Swiss, Austrians move to block Yanukovych assets
Three Alpine nations moved Friday to block assets that Ukraine's fugitive president Viktor Yanukovych and some of his associates might have stashed away there, and Swiss authorities opened a money-laundering investigation into Yanukovych and his son.
Switzerland, Austria and Liechtenstein all have banking systems that have in the past been favored by investors as a place to hide funds.
All are at pains to prevent their banks being used to hide and launder ill-gotten funds.
In a statement, Switzerland's governing Federal Council said it "wishes to avoid any risk of misappropriation of Ukrainian state assets."
And in a separate move, the Geneva prosecutors' office said it has opened an investigation of suspected "aggravated money laundering" against Yanukovych and his son Aleksander.
Documents were seized, but the prosecutor said no further details of the investigation would be provided.
Austria also said it is freezing any bank accounts it finds for Yanukovych, his son Aleksander, and 16 others linked to Ukraine's former government.
Martin Weiss, spokesman at the country's Foreign Ministry, said the move is meant to ensure that no money is withdrawn from their accounts pending a European Union decision on whether Yanukovych and his closest associates should face financial and other sanctions.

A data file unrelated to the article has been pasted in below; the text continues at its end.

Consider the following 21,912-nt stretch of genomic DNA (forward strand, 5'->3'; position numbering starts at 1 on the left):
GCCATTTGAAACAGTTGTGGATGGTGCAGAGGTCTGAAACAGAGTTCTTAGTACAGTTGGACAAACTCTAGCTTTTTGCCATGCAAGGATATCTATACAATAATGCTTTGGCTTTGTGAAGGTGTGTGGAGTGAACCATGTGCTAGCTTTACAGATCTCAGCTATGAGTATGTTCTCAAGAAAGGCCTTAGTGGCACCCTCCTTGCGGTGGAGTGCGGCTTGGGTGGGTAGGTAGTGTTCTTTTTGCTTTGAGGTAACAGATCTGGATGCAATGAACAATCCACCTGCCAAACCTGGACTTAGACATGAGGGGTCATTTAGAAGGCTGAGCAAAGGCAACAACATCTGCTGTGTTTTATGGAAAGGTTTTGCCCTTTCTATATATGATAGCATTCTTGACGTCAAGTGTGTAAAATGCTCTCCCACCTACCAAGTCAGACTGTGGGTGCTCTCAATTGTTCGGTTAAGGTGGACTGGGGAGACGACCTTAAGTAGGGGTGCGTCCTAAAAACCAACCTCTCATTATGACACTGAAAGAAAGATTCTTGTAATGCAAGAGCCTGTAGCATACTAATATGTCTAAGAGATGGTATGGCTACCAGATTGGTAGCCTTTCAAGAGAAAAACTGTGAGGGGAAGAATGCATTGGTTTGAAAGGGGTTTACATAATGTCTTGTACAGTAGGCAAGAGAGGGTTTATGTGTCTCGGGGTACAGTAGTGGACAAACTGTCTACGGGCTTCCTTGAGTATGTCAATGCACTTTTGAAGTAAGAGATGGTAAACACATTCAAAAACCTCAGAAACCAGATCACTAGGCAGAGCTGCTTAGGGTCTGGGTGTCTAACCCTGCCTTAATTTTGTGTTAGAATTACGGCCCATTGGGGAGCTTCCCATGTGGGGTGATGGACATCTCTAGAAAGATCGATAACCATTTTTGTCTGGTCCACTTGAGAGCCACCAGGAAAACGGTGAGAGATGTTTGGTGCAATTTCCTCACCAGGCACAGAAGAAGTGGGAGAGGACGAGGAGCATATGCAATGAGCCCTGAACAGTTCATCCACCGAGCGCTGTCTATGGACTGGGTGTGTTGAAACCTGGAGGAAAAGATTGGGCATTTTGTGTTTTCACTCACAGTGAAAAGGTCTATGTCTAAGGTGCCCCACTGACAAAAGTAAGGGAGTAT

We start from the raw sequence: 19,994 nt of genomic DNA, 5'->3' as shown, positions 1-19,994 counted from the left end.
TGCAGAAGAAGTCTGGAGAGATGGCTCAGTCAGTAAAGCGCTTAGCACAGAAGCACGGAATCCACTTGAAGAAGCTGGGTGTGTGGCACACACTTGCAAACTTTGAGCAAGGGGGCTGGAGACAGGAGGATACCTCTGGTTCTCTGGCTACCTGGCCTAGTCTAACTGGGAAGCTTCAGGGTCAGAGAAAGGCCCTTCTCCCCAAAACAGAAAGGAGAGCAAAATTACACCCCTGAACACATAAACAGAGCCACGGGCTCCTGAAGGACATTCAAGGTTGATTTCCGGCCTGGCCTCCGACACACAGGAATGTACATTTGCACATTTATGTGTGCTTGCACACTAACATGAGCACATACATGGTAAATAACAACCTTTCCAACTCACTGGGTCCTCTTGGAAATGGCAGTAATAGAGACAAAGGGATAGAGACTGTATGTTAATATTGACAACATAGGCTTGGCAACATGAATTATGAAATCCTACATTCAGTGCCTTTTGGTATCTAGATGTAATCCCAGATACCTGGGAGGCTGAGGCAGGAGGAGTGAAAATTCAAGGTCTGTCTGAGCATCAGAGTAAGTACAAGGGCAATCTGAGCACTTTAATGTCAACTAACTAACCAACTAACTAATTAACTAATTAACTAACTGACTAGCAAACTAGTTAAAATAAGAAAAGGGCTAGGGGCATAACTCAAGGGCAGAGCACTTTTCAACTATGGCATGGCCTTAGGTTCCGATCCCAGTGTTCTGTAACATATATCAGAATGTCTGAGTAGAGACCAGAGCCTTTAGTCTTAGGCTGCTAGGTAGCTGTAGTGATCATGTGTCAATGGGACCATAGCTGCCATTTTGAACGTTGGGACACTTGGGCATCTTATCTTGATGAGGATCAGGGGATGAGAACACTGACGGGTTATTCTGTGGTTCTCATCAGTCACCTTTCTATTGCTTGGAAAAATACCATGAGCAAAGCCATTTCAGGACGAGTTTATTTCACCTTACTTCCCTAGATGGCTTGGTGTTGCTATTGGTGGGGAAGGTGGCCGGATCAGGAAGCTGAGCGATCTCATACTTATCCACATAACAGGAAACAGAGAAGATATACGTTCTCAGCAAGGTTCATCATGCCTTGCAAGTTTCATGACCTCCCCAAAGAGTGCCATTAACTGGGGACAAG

Weiss did not name all those affected and said he could not say how many on the list of 18 had accounts in Austria or how much money was involved.
The government of Liechtenstein - a tiny principality sandwiched between Switzerland and Austria - said it had ordered the freezing of any assets owned by 20 people who were members of the old Ukrainian government or their associates.
It did not name any names or specify whether there are believed to be any such assets.
Oleksii Khmara, executive director of Transparency International Ukraine, said it's important that governments move fast to freeze assets because someone who wants to hide money can set up an anonymous shell company online in less than 10 minutes.
"It is important to remember that freezing assets is only the first step in a long complex process that should result in any ill-gotten gain being returned to the public purse," Khmara said. "The freeze is a good sign, but it raises big questions about the international financial system. Every time a head of state falls to public protests, we seem to see assets being frozen in other countries."
Associated Press writers George Jahn in Vienna and Geir Moulson and Frank Jordans in Berlin contributed to this report.
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